Become a member and get exclusive access to articles, live sessions and more!
Start Your Free Trial

Uri Caine Trio: Siren

Steve Greenlee reviews Uri Caine's new piano trio set

JazzTimes may earn a small commission if you buy something using one of the retail links in our articles. JazzTimes does not accept money for any editorial recommendations. Read more about our policy here. Thanks for supporting JazzTimes.

With Uri Caine, you have to expect the unexpected. The jazz-adept keyboardist plays classical music and often blends it with electronics. He’s made albums of soul, funk, jazz-electronica and even porn music. You’d never expect Uri Caine to go and make a trio record with piano, upright bass and drums.

Which is probably why he’s done just that. Siren, with bassist John Hébert and drummer Ben Perowsky, is-hard to believe-Caine’s first studio album with a traditional jazz trio since 1999. But (again) don’t expect Bill Charlap or Bill Evans or even Keith Jarrett. Caine’s iconoclasm remains intact, though tempered a bit. If the format is more restrictive than what Caine is accustomed to, aesthetically the trio roams around, from taut, soulful cohesion and near-funk grooving to free improv and straight-up swing. In fact, on a few occasions, including “Free Lunch,” atonal rumblings manage to evolve into swing.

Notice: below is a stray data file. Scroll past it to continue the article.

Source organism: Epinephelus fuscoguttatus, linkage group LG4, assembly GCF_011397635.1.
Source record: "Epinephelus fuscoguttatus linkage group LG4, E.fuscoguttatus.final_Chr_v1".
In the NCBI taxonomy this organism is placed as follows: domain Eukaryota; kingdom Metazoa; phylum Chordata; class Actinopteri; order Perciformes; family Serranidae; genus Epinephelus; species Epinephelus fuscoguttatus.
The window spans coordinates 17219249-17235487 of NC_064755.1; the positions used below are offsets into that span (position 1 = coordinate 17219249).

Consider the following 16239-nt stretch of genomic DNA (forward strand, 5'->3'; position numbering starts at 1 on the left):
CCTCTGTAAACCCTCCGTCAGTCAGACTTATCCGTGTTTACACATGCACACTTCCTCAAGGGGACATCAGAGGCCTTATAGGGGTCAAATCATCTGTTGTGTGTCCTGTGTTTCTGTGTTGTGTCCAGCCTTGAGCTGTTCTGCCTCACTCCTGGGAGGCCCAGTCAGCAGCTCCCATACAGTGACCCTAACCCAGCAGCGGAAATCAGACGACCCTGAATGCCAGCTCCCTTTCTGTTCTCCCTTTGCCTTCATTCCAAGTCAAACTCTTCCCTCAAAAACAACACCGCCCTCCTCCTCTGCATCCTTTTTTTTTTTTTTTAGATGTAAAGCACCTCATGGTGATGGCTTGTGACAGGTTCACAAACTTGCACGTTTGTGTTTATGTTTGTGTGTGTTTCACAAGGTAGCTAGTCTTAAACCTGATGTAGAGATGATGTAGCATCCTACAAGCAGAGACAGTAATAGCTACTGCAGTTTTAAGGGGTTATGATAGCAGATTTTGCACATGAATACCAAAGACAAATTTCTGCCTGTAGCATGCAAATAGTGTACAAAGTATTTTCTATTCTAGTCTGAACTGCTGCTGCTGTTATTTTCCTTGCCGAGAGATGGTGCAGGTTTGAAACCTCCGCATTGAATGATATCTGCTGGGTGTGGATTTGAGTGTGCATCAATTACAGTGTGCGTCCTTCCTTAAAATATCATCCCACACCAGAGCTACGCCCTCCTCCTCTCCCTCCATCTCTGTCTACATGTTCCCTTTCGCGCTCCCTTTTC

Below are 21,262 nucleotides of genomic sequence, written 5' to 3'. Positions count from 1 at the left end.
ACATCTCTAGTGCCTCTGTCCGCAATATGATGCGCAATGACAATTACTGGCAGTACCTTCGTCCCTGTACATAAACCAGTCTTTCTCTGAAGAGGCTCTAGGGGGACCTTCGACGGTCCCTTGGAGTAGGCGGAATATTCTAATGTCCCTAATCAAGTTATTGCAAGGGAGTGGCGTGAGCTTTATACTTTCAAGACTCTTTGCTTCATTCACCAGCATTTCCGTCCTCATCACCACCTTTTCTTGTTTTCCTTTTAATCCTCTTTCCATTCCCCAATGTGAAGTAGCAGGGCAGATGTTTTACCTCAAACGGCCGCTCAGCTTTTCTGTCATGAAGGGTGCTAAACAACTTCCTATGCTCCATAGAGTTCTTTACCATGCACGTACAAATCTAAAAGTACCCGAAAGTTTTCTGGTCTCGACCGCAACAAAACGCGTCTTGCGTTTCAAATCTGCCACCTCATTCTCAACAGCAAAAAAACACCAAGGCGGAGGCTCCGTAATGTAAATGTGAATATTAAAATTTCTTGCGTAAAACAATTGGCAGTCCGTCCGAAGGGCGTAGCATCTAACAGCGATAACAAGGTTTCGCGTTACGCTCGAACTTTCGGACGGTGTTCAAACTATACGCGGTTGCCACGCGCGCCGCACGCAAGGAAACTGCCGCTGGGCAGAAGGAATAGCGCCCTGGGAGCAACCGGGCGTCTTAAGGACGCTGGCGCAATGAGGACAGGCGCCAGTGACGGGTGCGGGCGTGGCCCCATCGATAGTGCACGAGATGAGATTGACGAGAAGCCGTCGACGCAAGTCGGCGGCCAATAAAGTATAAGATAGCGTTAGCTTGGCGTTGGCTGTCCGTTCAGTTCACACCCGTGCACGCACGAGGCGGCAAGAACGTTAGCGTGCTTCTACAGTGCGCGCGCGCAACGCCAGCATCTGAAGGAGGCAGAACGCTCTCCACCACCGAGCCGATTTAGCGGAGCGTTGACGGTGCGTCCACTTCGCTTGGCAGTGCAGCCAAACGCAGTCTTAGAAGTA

Start Your Free Trial to Continue Reading

Become a JazzTimes member to explore our complete archive of interviews, profiles, columns, and reviews written by music's best journalists and critics.
Originally Published